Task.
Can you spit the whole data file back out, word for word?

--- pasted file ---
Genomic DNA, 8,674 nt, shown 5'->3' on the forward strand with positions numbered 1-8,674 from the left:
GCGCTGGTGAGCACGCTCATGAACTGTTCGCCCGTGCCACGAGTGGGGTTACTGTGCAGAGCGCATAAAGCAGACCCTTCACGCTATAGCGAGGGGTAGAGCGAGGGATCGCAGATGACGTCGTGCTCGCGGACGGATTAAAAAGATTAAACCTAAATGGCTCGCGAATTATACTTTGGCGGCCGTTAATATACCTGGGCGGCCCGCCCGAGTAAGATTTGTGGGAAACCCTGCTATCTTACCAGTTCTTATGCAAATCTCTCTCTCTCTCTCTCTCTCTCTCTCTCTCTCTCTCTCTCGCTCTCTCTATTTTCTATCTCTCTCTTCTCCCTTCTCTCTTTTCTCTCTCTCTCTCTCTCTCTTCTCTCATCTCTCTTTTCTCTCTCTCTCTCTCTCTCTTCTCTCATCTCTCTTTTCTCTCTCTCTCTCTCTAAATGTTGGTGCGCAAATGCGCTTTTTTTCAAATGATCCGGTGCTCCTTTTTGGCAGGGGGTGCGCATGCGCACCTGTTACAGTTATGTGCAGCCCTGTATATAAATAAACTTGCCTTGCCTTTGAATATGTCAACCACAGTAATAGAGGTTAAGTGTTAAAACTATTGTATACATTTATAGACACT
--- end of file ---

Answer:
Genomic DNA, 8,674 nt, shown 5'->3' on the forward strand with positions numbered 1-8,674 from the left:
GCGCTGGTGAGCACGCTCATGAACTGTTCGCCCGTGCCACGAGTGGGGTTACTGTGCAGAGCGCATAAAGCAGACCCTTCACGCTATAGCGAGGGGTAGAGCGAGGGATCGCAGATGACGTCGTGCTCGCGGACGGATTAAAAAGATTAAACCTAAATGGCTCGCGAATTATACTTTGGCGGCCGTTAATATACCTGGGCGGCCCGCCCGAGTAAGATTTGTGGGAAACCCTGCTATCTTACCAGTTCTTATGCAAATCTCTCTCTCTCTCTCTCTCTCTCTCTCTCTCTCTCTCTCTCGCTCTCTCTATTTTCTATCTCTCTCTTCTCCCTTCTCTCTTTTCTCTCTCTCTCTCTCTCTCTTCTCTCATCTCTCTTTTCTCTCTCTCTCTCTCTCTCTTCTCTCATCTCTCTTTTCTCTCTCTCTCTCTCTAAATGTTGGTGCGCAAATGCGCTTTTTTTCAAATGATCCGGTGCTCCTTTTTGGCAGGGGGTGCGCATGCGCACCTGTTACAGTTATGTGCAGCCCTGTATATAAATAAACTTGCCTTGCCTTTGAATATGTCAACCACAGTAATAGAGGTTAAGTGTTAAAACTATTGTATACATTTATAGACACT